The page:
What Constitutes a Legitimate Medical Malpractice Claim?Clore Law ·
Not every doctor's mistake can be classified as malpractice. There are a variety of specific factors that must be taken into consideration if a claim of medical malpractice is to be considered valid.
Definition of Medical Malpractice
The definition of medical malpractice varies somewhat from state-to-state but, in general, it means that a doctor failed to comply with the standard of acceptable care in performing his or her duties, and this harmed a patient. When the case involves a nurse, it may be referred to as a "nursing malpractice" claim or case, and the same principle applies--i.e. the nurse failed to comply with acceptable standards, thus harming a patient. When this type of case is filed against a different healthcare provider, e.g. respiratory therapist, physician assistant, etc., it can also be referred to as a "healthcare provider malpractice" case or claim. Generically, all of these types of "malpractice" cases are often called "healthcare liability cases." There are certain principles or elements that are required for most malpractice or health care liability cases.
Fundamental Requirements of a Claim
There was a relationship between the healthcare provider and the patient
In order for the claim to be valid, the healthcare professional must have assumed or provided care for, or been hired by, the harmed patient. This means that a person cannot sue a doctor for taking advice they overheard him or her give at a party; it must be shown that the patient had some type of professional relationship with the professional they are now suing. Sometimes the relationship may occur because one healthcare provider assigns another to care for a patient, such as in a hospital setting when a hospital-based doctor like a emergency medicine physician, radiologist, or pathologist is assigned by the hospital to interpret tests for the patient. The same is true with respect to nurses who are provided by a hospital to care for the patient. In these situations, even though the patient may not have selected or chosen the physician or nurse, the relationship necessary for a claim still exists because the doctor or nurse assumed or provided care (usually because of a contract or employment with the hospital) for the harmed patient. The same is true of doctors who have agreements or arrangements to care for each other's patients, for example on weekends. These situations, often referred to as "on-call," mean that when the doctor accepting the on-call responsibility assumes and provides professional care for the patient, the relationship exists--again, even though the patient may not have selected the on-call doctor. The physician-patient, or healthcare provider-patient, relationship is what gives rise to a legal obligation or duty for the doctor or other healthcare provider to follow acceptable standards in caring for the patient.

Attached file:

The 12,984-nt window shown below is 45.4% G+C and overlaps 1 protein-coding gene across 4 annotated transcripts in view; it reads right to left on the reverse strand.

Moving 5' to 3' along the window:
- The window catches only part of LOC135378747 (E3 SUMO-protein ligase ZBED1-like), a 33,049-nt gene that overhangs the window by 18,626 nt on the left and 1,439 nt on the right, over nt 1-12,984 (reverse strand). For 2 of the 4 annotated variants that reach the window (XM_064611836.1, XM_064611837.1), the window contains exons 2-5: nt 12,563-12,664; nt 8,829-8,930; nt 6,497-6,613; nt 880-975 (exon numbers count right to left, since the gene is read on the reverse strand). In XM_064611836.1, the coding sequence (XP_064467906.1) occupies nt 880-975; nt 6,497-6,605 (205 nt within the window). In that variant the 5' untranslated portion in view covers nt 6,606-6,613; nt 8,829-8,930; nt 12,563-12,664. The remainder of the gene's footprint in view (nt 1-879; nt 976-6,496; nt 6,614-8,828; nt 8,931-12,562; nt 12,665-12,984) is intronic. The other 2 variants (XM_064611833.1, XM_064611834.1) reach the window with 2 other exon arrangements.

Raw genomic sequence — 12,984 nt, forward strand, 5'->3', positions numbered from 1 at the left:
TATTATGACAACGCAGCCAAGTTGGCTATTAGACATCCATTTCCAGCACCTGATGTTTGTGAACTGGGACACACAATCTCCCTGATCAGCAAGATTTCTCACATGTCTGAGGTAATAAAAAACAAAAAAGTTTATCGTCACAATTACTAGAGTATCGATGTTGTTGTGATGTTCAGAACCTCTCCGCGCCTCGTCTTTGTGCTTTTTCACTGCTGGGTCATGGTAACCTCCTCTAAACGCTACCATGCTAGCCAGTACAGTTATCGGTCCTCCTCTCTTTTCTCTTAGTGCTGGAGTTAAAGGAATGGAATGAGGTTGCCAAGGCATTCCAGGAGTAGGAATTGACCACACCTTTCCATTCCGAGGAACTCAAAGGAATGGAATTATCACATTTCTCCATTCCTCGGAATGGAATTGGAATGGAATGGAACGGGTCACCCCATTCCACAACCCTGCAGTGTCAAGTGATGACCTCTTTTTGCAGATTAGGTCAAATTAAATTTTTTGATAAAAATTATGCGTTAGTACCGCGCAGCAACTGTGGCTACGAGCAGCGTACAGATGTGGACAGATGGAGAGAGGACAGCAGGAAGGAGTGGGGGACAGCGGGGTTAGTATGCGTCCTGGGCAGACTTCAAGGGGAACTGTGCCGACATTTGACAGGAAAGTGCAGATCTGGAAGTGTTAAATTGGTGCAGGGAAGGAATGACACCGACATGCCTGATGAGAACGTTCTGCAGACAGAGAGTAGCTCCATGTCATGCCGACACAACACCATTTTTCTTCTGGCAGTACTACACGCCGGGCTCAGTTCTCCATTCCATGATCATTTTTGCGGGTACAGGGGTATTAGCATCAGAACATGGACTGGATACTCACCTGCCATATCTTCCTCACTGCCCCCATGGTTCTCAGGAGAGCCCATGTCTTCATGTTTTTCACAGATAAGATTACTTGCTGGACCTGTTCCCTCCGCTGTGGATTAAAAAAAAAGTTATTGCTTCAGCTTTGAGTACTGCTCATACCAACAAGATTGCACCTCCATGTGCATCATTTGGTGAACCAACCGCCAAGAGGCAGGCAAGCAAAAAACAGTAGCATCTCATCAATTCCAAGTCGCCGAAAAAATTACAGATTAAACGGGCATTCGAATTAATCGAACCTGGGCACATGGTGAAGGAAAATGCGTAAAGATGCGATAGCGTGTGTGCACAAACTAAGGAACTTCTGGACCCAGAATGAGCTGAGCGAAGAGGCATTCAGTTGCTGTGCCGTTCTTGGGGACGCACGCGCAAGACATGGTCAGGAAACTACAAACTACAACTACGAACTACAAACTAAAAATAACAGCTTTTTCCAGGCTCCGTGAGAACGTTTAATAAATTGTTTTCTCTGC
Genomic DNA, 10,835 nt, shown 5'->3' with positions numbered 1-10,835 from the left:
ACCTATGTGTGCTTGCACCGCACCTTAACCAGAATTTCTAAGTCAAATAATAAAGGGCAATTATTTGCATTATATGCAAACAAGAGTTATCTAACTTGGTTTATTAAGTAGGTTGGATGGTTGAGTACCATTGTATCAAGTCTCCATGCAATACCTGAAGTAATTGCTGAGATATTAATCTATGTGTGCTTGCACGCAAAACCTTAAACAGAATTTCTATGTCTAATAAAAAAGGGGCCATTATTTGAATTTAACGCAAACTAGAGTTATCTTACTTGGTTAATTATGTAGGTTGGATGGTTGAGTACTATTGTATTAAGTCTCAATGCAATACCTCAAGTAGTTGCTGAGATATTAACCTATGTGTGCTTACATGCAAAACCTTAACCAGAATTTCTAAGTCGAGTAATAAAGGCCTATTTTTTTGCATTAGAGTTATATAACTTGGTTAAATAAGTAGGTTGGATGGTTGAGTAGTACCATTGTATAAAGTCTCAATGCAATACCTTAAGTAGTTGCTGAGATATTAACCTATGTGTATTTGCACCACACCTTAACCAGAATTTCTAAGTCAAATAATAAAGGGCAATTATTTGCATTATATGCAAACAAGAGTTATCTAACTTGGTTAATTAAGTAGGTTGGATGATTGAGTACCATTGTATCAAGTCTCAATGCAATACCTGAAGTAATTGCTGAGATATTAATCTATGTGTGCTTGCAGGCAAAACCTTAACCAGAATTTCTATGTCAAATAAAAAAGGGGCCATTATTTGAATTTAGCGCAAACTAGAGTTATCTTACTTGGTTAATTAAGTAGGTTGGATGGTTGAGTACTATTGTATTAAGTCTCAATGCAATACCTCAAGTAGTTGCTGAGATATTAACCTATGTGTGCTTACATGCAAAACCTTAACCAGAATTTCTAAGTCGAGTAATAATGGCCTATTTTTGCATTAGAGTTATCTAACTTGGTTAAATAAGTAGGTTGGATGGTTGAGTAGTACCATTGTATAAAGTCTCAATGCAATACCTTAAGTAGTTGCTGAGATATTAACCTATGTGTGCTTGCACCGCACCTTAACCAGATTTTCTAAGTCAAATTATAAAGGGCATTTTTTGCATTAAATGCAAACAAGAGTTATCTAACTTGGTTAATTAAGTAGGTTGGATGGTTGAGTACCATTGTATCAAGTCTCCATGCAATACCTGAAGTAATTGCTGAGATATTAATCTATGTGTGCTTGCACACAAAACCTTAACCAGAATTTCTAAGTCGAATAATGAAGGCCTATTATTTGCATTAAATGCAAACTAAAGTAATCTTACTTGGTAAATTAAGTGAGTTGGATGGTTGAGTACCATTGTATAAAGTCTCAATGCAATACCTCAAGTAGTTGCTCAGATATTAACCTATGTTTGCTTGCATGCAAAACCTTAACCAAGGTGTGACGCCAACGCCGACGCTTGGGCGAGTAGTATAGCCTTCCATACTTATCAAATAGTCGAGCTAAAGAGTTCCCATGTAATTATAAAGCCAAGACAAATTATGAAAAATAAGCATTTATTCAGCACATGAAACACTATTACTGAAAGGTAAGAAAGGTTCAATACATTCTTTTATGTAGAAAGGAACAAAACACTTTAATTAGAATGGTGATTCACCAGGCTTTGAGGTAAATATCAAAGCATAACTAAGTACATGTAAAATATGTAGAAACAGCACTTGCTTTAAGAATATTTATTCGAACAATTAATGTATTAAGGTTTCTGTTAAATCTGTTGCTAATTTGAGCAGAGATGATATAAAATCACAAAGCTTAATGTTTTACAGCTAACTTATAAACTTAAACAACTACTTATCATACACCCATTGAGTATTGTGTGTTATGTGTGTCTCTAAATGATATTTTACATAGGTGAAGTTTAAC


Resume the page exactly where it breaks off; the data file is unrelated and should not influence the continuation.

The healthcare provider was negligent